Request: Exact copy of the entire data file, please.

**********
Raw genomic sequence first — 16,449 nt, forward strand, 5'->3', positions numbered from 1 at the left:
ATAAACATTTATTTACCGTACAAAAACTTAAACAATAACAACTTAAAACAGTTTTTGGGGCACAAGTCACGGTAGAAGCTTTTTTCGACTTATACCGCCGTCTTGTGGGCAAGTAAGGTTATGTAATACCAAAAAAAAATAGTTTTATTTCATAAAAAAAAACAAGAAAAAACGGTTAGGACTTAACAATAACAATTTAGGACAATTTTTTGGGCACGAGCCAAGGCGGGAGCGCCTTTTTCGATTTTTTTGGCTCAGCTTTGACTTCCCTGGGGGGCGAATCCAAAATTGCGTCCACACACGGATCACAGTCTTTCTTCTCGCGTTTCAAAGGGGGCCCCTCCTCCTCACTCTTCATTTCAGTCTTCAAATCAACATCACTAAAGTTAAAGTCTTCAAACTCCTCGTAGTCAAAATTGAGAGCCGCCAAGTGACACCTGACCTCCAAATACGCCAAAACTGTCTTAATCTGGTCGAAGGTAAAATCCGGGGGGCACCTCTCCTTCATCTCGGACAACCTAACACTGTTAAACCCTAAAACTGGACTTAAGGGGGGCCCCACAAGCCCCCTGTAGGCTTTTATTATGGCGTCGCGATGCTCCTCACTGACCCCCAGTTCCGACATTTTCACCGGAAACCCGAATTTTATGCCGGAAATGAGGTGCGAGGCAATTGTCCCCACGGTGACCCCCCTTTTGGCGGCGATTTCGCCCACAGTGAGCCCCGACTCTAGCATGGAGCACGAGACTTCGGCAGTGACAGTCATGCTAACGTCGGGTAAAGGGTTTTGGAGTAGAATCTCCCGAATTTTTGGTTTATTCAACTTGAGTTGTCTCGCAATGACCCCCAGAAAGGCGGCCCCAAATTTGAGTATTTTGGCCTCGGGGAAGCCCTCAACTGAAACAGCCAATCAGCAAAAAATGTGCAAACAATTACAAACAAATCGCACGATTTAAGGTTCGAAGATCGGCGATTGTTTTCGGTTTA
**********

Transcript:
Raw genomic sequence first — 16,449 nt, forward strand, 5'->3', positions numbered from 1 at the left:
ATAAACATTTATTTACCGTACAAAAACTTAAACAATAACAACTTAAAACAGTTTTTGGGGCACAAGTCACGGTAGAAGCTTTTTTCGACTTATACCGCCGTCTTGTGGGCAAGTAAGGTTATGTAATACCAAAAAAAAATAGTTTTATTTCATAAAAAAAAACAAGAAAAAACGGTTAGGACTTAACAATAACAATTTAGGACAATTTTTTGGGCACGAGCCAAGGCGGGAGCGCCTTTTTCGATTTTTTTGGCTCAGCTTTGACTTCCCTGGGGGGCGAATCCAAAATTGCGTCCACACACGGATCACAGTCTTTCTTCTCGCGTTTCAAAGGGGGCCCCTCCTCCTCACTCTTCATTTCAGTCTTCAAATCAACATCACTAAAGTTAAAGTCTTCAAACTCCTCGTAGTCAAAATTGAGAGCCGCCAAGTGACACCTGACCTCCAAATACGCCAAAACTGTCTTAATCTGGTCGAAGGTAAAATCCGGGGGGCACCTCTCCTTCATCTCGGACAACCTAACACTGTTAAACCCTAAAACTGGACTTAAGGGGGGCCCCACAAGCCCCCTGTAGGCTTTTATTATGGCGTCGCGATGCTCCTCACTGACCCCCAGTTCCGACATTTTCACCGGAAACCCGAATTTTATGCCGGAAATGAGGTGCGAGGCAATTGTCCCCACGGTGACCCCCCTTTTGGCGGCGATTTCGCCCACAGTGAGCCCCGACTCTAGCATGGAGCACGAGACTTCGGCAGTGACAGTCATGCTAACGTCGGGTAAAGGGTTTTGGAGTAGAATCTCCCGAATTTTTGGTTTATTCAACTTGAGTTGTCTCGCAATGACCCCCAGAAAGGCGGCCCCAAATTTGAGTATTTTGGCCTCGGGGAAGCCCTCAACTGAAACAGCCAATCAGCAAAAAATGTGCAAACAATTACAAACAAATCGCACGATTTAAGGTTCGAAGATCGGCGATTGTTTTCGGTTTA